The Montessori System
Philosophies and Methodologies
The system of education is both a philosophy of child growth and a rationale for guiding such growth. It is based on the child’s developmental needs for freedom within limits; and a carefully prepared environment that guarantees exposure to materials and experiences, through which to develop intelligence as well as physical and psychological abilities. It is designed to take full advantage of the self-motivation and unique ability of children to develop their own capabilities. The child needs adults to expose him to the possibilities of the child’s life, but the child himself must direct his response to those possibilities.
The basic idea in the Montessori philosophy of education is that all children carry within themselves the person they will become. In order to develop physical, intellectual and spiritual potential to the fullest, the child must have freedom: freedom to be achieved through order and self-discipline. The world of the child, according to Montessori educators, is full of sights and sounds, which at first appear chaotic. From this chaos children must gradually create order, learn to distinguish among the impressions that assail their senses, and slowly but surely gain mastery of themselves and their environment.
Dr. Montessori developed what she called the prepared environment, which already possesses a certain order and allows children to learn at their own speed, according to their own capabilities in a non-competitive atmosphere. “Never let the children risk failure until they have had a reasonable chance of success.” During the years of early childhood children learn the rules of human behavior most easily. These years can be constructively devoted to “civilizing” children, freeing them through the acquisition of good manners and habits, to take their places in their culture.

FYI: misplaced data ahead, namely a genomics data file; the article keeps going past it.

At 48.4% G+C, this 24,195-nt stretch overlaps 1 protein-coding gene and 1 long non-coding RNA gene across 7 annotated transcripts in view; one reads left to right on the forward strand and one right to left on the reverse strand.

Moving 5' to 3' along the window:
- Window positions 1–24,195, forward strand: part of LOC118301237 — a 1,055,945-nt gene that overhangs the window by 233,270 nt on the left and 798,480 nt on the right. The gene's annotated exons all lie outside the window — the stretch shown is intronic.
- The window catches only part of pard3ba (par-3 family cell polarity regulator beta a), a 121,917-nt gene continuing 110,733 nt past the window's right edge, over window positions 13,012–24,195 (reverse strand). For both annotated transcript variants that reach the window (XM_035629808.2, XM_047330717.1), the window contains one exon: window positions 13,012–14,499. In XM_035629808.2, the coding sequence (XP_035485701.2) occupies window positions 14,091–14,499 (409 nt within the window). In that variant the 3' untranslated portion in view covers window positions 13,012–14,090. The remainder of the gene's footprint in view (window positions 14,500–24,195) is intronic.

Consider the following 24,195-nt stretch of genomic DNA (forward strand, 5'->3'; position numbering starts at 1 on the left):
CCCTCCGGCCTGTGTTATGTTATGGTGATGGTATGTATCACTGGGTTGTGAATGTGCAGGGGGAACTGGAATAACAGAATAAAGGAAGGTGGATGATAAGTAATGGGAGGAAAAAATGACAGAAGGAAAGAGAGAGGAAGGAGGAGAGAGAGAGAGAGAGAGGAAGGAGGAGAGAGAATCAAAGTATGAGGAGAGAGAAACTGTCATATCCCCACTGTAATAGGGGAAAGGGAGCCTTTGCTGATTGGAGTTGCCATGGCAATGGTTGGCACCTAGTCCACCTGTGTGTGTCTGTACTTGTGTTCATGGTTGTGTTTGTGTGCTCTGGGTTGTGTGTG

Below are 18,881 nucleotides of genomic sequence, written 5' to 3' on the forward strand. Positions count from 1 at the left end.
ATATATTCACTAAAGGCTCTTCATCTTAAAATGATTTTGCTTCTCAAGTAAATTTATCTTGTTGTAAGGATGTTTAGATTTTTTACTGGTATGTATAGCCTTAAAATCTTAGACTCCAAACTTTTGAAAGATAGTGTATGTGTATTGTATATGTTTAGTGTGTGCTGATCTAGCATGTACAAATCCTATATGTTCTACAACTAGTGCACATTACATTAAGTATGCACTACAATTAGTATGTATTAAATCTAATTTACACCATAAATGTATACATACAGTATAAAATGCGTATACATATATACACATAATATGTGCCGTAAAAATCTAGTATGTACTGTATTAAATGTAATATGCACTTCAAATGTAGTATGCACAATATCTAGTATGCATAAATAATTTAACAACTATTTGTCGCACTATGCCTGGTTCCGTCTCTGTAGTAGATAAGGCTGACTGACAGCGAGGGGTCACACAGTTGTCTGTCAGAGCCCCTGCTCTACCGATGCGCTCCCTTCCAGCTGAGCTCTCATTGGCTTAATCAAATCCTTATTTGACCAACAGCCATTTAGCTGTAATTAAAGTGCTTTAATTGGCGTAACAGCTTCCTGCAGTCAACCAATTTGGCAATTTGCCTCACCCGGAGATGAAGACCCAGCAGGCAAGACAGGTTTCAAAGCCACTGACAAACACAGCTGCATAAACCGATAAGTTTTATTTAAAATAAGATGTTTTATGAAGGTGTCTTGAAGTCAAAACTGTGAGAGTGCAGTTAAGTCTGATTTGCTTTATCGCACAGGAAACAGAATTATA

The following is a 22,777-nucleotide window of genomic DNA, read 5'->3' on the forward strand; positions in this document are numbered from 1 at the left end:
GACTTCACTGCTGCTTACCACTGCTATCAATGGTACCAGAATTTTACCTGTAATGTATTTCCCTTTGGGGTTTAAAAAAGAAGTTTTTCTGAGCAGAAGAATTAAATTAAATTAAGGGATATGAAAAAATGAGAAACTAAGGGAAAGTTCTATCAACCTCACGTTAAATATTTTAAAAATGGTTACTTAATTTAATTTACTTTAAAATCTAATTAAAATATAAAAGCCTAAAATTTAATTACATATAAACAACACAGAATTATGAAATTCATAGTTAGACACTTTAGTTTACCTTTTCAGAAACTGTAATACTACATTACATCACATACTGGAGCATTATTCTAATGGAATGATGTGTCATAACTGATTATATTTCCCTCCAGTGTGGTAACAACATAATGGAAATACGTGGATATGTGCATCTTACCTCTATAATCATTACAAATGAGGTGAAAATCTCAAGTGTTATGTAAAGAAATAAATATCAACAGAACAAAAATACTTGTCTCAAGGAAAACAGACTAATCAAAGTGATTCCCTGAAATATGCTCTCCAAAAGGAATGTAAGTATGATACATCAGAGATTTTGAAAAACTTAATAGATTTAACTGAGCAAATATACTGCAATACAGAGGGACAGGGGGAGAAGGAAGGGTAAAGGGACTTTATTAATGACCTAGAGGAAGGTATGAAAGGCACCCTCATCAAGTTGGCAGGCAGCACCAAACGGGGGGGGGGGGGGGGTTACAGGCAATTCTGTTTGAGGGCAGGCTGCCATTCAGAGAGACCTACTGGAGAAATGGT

Dr. Montessori recognized that the only valid impulse to learning is the self-motivation of the child. Children move themselves toward learning. The teacher prepares the environment, directs the activity, and offers the child stimulation, but it is the child who learns, who is motivated through the work itself, (not by the teacher’s personality) to persist in a given task. Children in a Montessori classroom are free to learn, because they have acquired an “inner discipline” from their exposure to both physical and mental order. This is the core of Dr. Montessori’s philosophy. Social adjustment, though a necessary condition for learning in a schoolroom, is not the purpose of education. Patterns of concentration, perseverance and thoroughness, established in early childhood, produce a confident, competent learner in later years. Montessori teaches children to observe, to think and to judge. It introduces children to the joy of learning at an early age and provides a framework in which intellectual and social discipline go hand-in-hand.
Children need a balance of physical, cognitive, social and emotional stimulation in order to maintain and enhance their optimum level of development. Understanding, caring, self-discipline, a creative curriculum and awareness of self-esteem need to be incorporated into each child’s daily life. Each child is valued as an individual and we strive to provide an avenue by which free expression can be nurtured within a guided framework. The classrooms are set up with “invitations” that allow the child to be the initiator in directing his work, his play, and his interactions. Children who are encouraged to explore independently will develop a sense of security and competence that enhances their self-esteem. A child-friendly environment that is developmentally appropriate for each stage, needs to be rich in sensorial, language, and gross motor activities.
Dr. Montessori believed that it was not possible for one human being to be taught by another human being when it came to educating children, rather that each child learned by “doing.” Children are motivated from within by a natural curiosity and love for knowledge. Dr. Montessori felt, therefore, that the goal of early childhood education should not be to fill the child with facts from pre-selected course of studies, but rather to cultivate his own natural desire to learn.
In the Montessori community, this objective is approached in two ways: first, by allowing each child to experience the excitement of learning by his own choice and readiness rather than by being forced; and second, by helping him to perfect all his natural tools for learning so that his ability will be at a maximum in future learning situations. She remarked at the speed at which children can develop: “If our own adult ability be compared with the child’s, we should need sixty years of hard work to do what he or she does in three!”
Montessori goals for children: